Home|Third Culture|Digerati|Reality Club

One of the things that happen when people split up into groups is that the different groups develop contrasting behaviors and attitudes. You can see this happening in the sex-segregated groups of grade-school kids. It's on the playground where boys act most boyish and girls act most girlish. Boys act tough — they hide their weaknesses and vie with each other for dominance. Girls don't have to hide their weaknesses — they use them as tokens of good faith. You show me yours and I'll show you mine and we'll be friends forever . . . or at least until Wednesday.

Timid girls often remain timid, but timid boys tend to become less timid as they get older — a change that is usually attributed to socialization by the parents. Our culture frowns on timid boys, the story goes, so parents teach their sons not to be timid. But the idea that it's the parents is contradicted by the evidence from behavioral genetics. It's not the parents: it's the peer group! A timid boy has a rough time of it in the boys' peer group. He's going to be picked on until he learns to master his timidity.

JB: So it's "peer pressure"?

HARRIS: In this case, yes. But I don't like to use that term because in most cases it's misleading. Pressure isn't usually necessary, and the impetus comes from the child doing the conforming, not from the group. Tailoring your behavior to that of the other members of your group is something that people of all ages do automatically, usually without even realizing that they're doing it.

JB: One of the criticisms I've heard of your theory is that kids generally associate with other kids who are similar to themselves — for example, good students hang around with other good students. So the kids who belong to the same group were already similar — it's not that they're conforming to the group.

HARRIS: Yes, it's true: kids who belong to the same group were similar to each other to begin with. That's not a valid criticism of my theory — it's one of the premises of my theory. Children identify with a group because they see that it consists of people like themselves. But once they've identified with it, three things happen. They become even more like their groupmates in some ways, less like them in other ways, and the differences between groups get wider.

The first effect is called assimilation. It's how socialization occurs — how children acquire the behaviors and attitudes of their culture. It's how the children of immigrants end up with the language and accent of their peers, not the language or accent of their parents.

The second is differentiation within the group. I think this is where most of the nongenetic variation in personality comes from. The members of a group don't act as a group all the time — sometimes they act as individuals. They vie with each other for dominance. They choose or are chosen for various roles and niches within the group — "group clown," for instance. These roles can be very stable — the dominant members tend to remain on top and those on the bottom tend to remain at the bottom — and I believe they have permanent effects on the personality.

The third thing that happens is called the group contrast effect. When kids split up into two groups — girls versus boys, jocks versus nerds — the differences between groups become exaggerated. The girls become more girlish. The nerds become nerdier. The kids who pride themselves on being weird or bad (these are often kids who were rejected by other groups) become weirder and badder. There's also likely to be hostility between groups, especially at times when group identification is salient, even though individual members of different groups might be friends with each other at other times.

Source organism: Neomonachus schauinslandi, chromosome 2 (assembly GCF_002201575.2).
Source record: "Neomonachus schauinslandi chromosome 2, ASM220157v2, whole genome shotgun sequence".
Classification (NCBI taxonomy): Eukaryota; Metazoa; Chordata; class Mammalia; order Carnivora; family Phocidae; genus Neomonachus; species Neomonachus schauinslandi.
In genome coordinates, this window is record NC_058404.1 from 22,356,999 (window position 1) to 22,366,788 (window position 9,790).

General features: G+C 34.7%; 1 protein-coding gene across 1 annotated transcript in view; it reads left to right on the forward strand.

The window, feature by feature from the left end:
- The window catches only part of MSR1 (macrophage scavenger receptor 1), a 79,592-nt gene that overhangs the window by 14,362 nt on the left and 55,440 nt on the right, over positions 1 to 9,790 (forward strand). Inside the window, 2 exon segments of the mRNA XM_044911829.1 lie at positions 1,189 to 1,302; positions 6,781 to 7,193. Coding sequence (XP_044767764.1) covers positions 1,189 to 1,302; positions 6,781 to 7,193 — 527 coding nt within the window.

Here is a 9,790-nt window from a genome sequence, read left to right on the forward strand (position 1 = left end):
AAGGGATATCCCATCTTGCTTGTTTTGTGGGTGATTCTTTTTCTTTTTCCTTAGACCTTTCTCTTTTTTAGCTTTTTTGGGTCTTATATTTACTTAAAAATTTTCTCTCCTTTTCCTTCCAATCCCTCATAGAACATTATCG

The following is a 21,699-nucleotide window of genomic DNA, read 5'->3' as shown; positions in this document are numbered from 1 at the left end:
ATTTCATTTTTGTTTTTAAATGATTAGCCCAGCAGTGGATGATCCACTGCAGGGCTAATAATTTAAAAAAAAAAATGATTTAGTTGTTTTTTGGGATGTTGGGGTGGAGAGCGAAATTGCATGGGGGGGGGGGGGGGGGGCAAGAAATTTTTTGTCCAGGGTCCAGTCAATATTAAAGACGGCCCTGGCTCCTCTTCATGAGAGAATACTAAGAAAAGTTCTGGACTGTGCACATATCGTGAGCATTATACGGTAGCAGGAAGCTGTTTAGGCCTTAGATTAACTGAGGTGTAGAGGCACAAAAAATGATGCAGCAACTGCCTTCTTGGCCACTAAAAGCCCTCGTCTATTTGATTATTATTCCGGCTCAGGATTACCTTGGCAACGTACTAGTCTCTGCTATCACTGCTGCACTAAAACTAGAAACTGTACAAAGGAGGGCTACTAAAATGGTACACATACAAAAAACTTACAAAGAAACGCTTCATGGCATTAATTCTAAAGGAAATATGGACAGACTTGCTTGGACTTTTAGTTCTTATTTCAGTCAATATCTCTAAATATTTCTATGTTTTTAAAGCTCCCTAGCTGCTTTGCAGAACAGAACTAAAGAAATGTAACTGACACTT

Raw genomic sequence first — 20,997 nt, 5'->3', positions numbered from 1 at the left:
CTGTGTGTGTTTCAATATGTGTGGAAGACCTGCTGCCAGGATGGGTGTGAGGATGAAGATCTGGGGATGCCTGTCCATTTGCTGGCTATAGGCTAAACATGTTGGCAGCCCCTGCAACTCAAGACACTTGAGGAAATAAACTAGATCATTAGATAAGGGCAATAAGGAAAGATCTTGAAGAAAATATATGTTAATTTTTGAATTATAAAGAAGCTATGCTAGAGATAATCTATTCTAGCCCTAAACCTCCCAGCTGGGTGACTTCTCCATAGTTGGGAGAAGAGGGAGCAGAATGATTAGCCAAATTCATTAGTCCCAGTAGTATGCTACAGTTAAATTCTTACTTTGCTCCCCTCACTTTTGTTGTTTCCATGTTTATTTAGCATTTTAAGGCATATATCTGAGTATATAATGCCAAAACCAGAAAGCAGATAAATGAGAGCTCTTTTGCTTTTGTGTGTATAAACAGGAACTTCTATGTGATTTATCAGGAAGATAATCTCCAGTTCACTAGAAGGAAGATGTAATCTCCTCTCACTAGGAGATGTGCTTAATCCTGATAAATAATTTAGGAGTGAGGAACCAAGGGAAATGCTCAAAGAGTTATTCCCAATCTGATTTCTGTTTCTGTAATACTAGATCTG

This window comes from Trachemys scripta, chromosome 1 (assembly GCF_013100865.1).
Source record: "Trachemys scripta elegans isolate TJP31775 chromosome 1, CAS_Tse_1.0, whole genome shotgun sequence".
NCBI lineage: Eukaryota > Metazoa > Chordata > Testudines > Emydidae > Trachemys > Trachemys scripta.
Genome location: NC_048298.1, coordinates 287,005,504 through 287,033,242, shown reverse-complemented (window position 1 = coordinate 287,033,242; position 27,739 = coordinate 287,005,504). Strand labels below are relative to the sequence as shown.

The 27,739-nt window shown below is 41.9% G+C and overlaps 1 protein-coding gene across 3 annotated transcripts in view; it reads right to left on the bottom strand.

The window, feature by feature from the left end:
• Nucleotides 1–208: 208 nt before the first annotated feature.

JB: Do you have evidence that these things have an effect on personality?

HARRIS: Not as much as I'd like to have. In fact, my theory of personality development is still largely untested. I said at the beginning of The Nurture Assumption that I had two purposes in writing the book: to dissuade my readers of the notion that a child's personality is shaped or modified by the child's parents, and to present an alternative view of how the child's personality is shaped. But I should have said something about the scientific status of these two purposes. In regard to the first, the evidence is abundant and solid and I'm not saying anything original. I've just put all the evidence together and stated the conclusions more forcefully. The evidence indicates that children are socialized, and their personalities are shaped, by their experiences outside their parents' home. So now the challenge is to specify how this happens, and that's my second purpose. What I've done is to propose a new theory of how children are socialized and how their personalities are shaped. But I don't claim to have proved this theory, because the right kind of research hasn't yet been done. I've had to hunt around for bits and pieces of evidence, some of it anecdotal. I think the theory is promising and I hope it's going to be proven right, but it's early days yet.

JB: How does your theory account for the personality differences between identical twins raised together?

HARRIS: Within-group differentiation. Identical twins raised together usually belong to the same peer group, and a group that contains a pair of identical twins is going to find some way of distinguishing between them. They might be typecast in different ways: one might be regarded as the cautious one, the other as the one who'll do anything on a dare. Or they might differ in social status: questions and suggestions from the other members of the group will be addressed to one twin rather than the other.